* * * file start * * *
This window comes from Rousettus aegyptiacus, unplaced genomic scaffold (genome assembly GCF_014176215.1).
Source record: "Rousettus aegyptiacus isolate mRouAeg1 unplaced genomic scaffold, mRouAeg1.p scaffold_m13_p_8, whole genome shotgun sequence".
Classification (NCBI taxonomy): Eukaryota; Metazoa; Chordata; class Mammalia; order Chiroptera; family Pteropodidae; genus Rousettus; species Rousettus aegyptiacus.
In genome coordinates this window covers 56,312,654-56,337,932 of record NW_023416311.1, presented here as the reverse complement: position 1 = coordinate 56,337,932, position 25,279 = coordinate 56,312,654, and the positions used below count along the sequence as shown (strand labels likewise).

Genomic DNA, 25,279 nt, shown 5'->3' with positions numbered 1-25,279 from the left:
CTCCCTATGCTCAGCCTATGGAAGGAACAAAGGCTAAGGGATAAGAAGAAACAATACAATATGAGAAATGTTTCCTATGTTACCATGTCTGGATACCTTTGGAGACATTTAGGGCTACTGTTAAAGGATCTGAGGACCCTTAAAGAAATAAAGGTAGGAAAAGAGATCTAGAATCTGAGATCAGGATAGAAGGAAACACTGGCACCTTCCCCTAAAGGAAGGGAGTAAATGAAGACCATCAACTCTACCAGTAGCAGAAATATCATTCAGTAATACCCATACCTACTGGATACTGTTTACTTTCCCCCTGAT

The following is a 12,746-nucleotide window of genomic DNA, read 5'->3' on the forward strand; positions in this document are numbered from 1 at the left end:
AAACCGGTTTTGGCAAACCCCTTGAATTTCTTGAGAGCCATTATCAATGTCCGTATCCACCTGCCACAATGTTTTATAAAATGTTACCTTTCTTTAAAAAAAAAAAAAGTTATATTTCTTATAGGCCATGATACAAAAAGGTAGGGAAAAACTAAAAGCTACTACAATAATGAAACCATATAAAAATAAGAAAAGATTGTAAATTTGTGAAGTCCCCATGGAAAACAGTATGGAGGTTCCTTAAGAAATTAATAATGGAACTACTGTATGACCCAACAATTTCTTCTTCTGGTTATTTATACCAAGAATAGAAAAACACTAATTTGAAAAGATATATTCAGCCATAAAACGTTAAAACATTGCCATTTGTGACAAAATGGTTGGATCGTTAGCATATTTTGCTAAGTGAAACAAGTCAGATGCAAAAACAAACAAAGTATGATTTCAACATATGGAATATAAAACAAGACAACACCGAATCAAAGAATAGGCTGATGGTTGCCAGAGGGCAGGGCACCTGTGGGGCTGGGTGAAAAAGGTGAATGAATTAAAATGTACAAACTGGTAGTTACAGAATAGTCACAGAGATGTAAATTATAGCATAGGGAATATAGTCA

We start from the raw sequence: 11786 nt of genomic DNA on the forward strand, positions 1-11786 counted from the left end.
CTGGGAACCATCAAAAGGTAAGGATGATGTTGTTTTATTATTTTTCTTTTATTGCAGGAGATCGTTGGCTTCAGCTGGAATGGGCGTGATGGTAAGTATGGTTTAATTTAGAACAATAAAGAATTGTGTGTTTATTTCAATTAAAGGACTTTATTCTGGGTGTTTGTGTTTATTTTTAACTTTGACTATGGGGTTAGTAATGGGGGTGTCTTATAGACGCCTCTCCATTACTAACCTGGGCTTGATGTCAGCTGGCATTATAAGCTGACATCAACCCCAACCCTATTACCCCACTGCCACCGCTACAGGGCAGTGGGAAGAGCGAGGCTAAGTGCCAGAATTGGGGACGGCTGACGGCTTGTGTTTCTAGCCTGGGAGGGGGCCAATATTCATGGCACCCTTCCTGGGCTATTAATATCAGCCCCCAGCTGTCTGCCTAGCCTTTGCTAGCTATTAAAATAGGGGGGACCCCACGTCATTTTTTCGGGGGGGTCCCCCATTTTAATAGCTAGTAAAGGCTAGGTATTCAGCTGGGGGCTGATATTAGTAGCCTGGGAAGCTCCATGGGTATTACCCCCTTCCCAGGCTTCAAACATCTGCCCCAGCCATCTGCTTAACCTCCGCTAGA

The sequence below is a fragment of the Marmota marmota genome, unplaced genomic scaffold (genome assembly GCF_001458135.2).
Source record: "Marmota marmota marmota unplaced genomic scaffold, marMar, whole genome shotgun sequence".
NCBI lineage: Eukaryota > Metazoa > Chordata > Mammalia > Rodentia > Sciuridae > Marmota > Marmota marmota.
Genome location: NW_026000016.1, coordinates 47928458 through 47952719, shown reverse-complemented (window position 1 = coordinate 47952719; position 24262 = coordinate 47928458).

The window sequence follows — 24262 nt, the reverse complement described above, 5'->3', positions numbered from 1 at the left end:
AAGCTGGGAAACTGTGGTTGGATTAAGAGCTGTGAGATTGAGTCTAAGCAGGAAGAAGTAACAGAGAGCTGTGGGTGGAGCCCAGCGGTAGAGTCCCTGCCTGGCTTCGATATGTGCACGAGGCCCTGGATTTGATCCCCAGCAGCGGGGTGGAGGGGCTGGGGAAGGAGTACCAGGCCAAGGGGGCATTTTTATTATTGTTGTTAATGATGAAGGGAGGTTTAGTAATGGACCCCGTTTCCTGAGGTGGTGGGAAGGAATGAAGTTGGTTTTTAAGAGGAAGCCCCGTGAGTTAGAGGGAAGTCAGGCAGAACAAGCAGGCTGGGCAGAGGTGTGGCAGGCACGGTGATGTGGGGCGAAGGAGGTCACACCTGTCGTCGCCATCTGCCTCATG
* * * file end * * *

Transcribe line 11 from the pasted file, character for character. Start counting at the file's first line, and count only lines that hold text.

The sequence below is a fragment of the Marmota marmota genome, unplaced genomic scaffold (genome assembly GCF_001458135.2).